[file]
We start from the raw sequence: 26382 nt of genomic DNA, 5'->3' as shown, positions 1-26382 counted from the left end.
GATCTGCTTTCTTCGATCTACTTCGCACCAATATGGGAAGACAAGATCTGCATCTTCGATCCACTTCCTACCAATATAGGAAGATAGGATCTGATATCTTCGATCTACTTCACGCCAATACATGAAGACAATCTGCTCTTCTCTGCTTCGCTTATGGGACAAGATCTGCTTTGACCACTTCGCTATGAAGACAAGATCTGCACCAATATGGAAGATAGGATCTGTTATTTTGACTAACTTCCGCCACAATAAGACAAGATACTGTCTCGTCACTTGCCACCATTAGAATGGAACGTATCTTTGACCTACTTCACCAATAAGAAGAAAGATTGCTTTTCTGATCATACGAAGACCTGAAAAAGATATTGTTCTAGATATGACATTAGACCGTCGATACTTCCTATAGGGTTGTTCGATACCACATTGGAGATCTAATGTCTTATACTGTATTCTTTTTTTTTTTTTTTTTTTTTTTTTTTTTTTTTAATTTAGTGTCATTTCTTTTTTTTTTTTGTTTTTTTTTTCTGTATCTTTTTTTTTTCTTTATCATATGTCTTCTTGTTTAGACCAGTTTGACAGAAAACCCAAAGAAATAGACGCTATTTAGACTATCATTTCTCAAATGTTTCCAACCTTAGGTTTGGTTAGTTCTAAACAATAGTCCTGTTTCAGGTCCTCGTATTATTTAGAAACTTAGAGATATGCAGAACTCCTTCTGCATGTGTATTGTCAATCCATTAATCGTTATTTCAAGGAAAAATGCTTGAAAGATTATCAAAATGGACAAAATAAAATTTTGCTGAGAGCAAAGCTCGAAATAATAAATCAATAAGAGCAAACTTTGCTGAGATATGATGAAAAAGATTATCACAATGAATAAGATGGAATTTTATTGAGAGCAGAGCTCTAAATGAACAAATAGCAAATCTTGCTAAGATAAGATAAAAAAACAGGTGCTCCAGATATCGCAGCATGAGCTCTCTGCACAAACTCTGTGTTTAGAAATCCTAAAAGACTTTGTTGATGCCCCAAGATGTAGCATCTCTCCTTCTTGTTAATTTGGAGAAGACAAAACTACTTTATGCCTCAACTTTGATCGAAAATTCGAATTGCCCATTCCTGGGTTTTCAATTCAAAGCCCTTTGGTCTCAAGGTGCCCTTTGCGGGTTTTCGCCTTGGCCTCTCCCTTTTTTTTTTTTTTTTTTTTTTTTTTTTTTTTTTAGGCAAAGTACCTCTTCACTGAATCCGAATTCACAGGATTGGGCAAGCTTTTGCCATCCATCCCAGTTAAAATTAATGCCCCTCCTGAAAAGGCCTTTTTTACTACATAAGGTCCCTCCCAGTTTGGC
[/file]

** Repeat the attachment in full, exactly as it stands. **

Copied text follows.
We start from the raw sequence: 26382 nt of genomic DNA, 5'->3' as shown, positions 1-26382 counted from the left end.
GATCTGCTTTCTTCGATCTACTTCGCACCAATATGGGAAGACAAGATCTGCATCTTCGATCCACTTCCTACCAATATAGGAAGATAGGATCTGATATCTTCGATCTACTTCACGCCAATACATGAAGACAATCTGCTCTTCTCTGCTTCGCTTATGGGACAAGATCTGCTTTGACCACTTCGCTATGAAGACAAGATCTGCACCAATATGGAAGATAGGATCTGTTATTTTGACTAACTTCCGCCACAATAAGACAAGATACTGTCTCGTCACTTGCCACCATTAGAATGGAACGTATCTTTGACCTACTTCACCAATAAGAAGAAAGATTGCTTTTCTGATCATACGAAGACCTGAAAAAGATATTGTTCTAGATATGACATTAGACCGTCGATACTTCCTATAGGGTTGTTCGATACCACATTGGAGATCTAATGTCTTATACTGTATTCTTTTTTTTTTTTTTTTTTTTTTTTTTTTTTTTTAATTTAGTGTCATTTCTTTTTTTTTTTTGTTTTTTTTTTCTGTATCTTTTTTTTTTCTTTATCATATGTCTTCTTGTTTAGACCAGTTTGACAGAAAACCCAAAGAAATAGACGCTATTTAGACTATCATTTCTCAAATGTTTCCAACCTTAGGTTTGGTTAGTTCTAAACAATAGTCCTGTTTCAGGTCCTCGTATTATTTAGAAACTTAGAGATATGCAGAACTCCTTCTGCATGTGTATTGTCAATCCATTAATCGTTATTTCAAGGAAAAATGCTTGAAAGATTATCAAAATGGACAAAATAAAATTTTGCTGAGAGCAAAGCTCGAAATAATAAATCAATAAGAGCAAACTTTGCTGAGATATGATGAAAAAGATTATCACAATGAATAAGATGGAATTTTATTGAGAGCAGAGCTCTAAATGAACAAATAGCAAATCTTGCTAAGATAAGATAAAAAAACAGGTGCTCCAGATATCGCAGCATGAGCTCTCTGCACAAACTCTGTGTTTAGAAATCCTAAAAGACTTTGTTGATGCCCCAAGATGTAGCATCTCTCCTTCTTGTTAATTTGGAGAAGACAAAACTACTTTATGCCTCAACTTTGATCGAAAATTCGAATTGCCCATTCCTGGGTTTTCAATTCAAAGCCCTTTGGTCTCAAGGTGCCCTTTGCGGGTTTTCGCCTTGGCCTCTCCCTTTTTTTTTTTTTTTTTTTTTTTTTTTTTTTTTTAGGCAAAGTACCTCTTCACTGAATCCGAATTCACAGGATTGGGCAAGCTTTTGCCATCCATCCCAGTTAAAATTAATGCCCCTCCTGAAAAGGCCTTTTTTACTACATAAGGTCCCTCCCAGTTTGGC